- Delta-Montrose Electric Association (DMEA) and Tri-State Generation and Transmission Association said on Monday they have reached a "settlement in principle" that would address buyout costs as the electric cooperative looks to exit the G&T's service.
- DMEA wanted to exit its agreement with Tri-State to pursue cleaner and cheaper power options, but has a Wholesale Electric Service Contract through 2040 with the generation provider.
- The co-op last year filed a formal complaint asking the Colorado Public Utilities Commission (PUC) to reject a "dramatically high exit charge" proposed by Tri-State, and more recently asked a Colorado district court for a temporary restraining order to keep Tri-State from avoiding state rate regulation.
Details of the potential settlement are still under wraps, with the two utilities telling regulators they expect to make a new set of filings at the end of this week that would largely put the proceeding on hold.
"DMEA and Tri-State have agreed to suspend discovery and all pending depositions in this proceeding," they told regulators in the July 15 filing. Once the settlement is in writing, the utilities say they will also be in a position to jointly request to vacate an evidentiary hearing that had been coming up next month.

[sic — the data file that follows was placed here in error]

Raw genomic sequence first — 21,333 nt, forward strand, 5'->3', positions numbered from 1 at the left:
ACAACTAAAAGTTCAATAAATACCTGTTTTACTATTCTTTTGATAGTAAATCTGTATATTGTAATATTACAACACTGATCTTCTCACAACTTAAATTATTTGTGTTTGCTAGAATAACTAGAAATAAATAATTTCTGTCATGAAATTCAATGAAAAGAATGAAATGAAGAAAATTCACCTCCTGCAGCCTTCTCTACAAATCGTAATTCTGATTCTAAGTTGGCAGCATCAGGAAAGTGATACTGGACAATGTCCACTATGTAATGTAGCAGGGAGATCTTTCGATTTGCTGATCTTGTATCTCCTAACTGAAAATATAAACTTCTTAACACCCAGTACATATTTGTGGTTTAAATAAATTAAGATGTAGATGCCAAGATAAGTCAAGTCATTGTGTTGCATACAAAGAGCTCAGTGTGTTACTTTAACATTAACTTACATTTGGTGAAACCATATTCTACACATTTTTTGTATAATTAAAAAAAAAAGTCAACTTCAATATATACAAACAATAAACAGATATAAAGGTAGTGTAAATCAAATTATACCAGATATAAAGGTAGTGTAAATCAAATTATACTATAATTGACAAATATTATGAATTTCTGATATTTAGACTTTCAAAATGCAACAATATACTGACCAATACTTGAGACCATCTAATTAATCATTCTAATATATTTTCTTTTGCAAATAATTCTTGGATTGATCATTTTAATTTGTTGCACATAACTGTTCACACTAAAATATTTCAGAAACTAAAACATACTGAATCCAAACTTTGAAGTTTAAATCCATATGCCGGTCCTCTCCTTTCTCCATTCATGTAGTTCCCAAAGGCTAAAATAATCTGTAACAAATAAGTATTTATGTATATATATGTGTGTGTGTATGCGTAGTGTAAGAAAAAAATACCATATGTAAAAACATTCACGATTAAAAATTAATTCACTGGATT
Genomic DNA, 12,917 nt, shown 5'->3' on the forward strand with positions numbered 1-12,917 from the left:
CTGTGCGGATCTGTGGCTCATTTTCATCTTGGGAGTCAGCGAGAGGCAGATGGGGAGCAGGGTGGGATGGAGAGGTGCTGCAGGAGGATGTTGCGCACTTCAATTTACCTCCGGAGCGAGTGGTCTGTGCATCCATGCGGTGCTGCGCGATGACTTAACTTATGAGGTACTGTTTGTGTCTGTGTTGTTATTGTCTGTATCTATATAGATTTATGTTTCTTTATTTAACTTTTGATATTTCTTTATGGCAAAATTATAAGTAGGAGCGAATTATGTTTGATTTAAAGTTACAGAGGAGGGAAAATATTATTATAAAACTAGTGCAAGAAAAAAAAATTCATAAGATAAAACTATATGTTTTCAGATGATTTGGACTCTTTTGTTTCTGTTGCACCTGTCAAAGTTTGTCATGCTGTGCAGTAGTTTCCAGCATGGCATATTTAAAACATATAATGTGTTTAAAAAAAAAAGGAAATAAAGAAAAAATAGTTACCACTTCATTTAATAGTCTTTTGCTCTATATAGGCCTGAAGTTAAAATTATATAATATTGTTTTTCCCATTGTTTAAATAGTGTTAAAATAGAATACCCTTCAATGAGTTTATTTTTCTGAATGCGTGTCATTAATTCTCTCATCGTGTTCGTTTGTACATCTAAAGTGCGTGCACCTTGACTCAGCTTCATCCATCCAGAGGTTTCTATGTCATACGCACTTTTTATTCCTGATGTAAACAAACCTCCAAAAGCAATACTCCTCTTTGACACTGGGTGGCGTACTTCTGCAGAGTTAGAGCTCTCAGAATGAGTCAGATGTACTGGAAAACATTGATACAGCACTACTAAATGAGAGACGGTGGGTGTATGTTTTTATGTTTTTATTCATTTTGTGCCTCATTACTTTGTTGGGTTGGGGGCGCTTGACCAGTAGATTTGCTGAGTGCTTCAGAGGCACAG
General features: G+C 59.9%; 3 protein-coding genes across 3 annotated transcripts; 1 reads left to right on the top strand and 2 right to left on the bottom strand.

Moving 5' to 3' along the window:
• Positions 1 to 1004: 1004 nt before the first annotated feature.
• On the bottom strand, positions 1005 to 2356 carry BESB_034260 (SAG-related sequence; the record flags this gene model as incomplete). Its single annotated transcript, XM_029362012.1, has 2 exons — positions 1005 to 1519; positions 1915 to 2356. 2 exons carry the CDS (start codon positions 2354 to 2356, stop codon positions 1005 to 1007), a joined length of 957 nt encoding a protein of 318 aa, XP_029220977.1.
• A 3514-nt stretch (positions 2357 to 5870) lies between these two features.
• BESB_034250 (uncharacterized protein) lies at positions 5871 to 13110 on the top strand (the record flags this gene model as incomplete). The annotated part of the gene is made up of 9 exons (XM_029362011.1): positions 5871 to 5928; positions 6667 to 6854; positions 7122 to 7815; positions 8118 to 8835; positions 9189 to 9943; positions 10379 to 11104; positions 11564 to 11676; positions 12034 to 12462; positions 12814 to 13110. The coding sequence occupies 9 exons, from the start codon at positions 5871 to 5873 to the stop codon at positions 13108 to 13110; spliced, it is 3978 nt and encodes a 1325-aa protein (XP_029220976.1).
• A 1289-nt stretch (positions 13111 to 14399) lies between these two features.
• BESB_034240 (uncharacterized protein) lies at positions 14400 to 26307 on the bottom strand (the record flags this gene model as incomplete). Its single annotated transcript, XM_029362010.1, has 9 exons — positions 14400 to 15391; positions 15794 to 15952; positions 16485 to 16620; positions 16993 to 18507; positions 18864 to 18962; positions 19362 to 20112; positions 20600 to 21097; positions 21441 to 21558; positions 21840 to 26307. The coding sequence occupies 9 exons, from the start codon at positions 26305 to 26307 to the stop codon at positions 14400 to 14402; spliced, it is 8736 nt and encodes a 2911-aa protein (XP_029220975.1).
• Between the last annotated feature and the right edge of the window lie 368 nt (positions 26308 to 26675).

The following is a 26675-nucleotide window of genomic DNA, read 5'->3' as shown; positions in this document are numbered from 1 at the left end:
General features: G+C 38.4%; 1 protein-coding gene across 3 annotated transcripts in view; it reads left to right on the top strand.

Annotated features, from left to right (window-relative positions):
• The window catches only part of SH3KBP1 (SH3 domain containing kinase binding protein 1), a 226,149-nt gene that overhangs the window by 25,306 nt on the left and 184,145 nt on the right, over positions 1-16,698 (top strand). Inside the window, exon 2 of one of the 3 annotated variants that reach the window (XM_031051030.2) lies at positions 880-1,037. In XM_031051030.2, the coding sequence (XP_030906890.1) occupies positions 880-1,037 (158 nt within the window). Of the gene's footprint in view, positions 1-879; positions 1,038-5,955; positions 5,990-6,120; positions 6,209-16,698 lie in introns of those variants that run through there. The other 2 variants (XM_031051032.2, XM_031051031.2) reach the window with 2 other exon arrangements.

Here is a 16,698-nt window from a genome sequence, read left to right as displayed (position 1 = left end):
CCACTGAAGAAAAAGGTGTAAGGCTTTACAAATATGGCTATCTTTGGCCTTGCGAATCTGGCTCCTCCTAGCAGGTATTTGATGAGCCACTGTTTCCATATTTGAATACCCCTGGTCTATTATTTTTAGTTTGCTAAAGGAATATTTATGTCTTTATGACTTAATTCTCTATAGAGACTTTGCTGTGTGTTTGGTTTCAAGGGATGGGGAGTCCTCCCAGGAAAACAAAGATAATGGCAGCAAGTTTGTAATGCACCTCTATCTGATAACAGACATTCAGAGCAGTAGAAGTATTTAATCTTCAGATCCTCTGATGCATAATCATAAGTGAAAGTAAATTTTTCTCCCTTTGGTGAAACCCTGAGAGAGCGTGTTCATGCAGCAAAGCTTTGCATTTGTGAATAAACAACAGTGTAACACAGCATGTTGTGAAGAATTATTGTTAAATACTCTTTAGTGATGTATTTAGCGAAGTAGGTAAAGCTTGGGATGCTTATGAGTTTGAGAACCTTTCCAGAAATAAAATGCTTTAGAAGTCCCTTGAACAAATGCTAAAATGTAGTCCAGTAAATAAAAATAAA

Kit Carson Electric Cooperative in New Mexico bought out of its contract with Tri-State three years ago after reaching an agreement to pay $37 million. DMEA sought a similar exit but when Tri-State presented the Colorado-based electric cooperative with a proposed cost, the generation provider "calculated a dramatically high exit charge and has declined to meaningfully vary from that calculation in the intervening years," DMEA said in its original complaint.
While the proposed buyout cost for DMEA was not revealed, the cooperative said its exit charge "is vastly disproportionate to Kit Carson’s $37 million charge, notwithstanding several key similarities."
Tri-State provides generation for 43-member electric cooperatives, and DMEA is not the only one seeking to exit. La Plata Electric Association also recently requested a buyout estimate.
The G&T operates in four states and does not face federal oversight because it is wholly owned by small cooperatives or public power districts. But that could change. Tri-State is considering taking steps to become regulated by the Federal Energy Regulatory Commission, which it says would eliminate inconsistent rate treatment across the states where it operates.
In Colorado, Tri-State is subject to PUC rulemaking based on recent state legislation. DMEA's temporary restraining order against Tri-State said the electric cooperative wanted to prevent any actions that would strip state regulators of "critical oversight."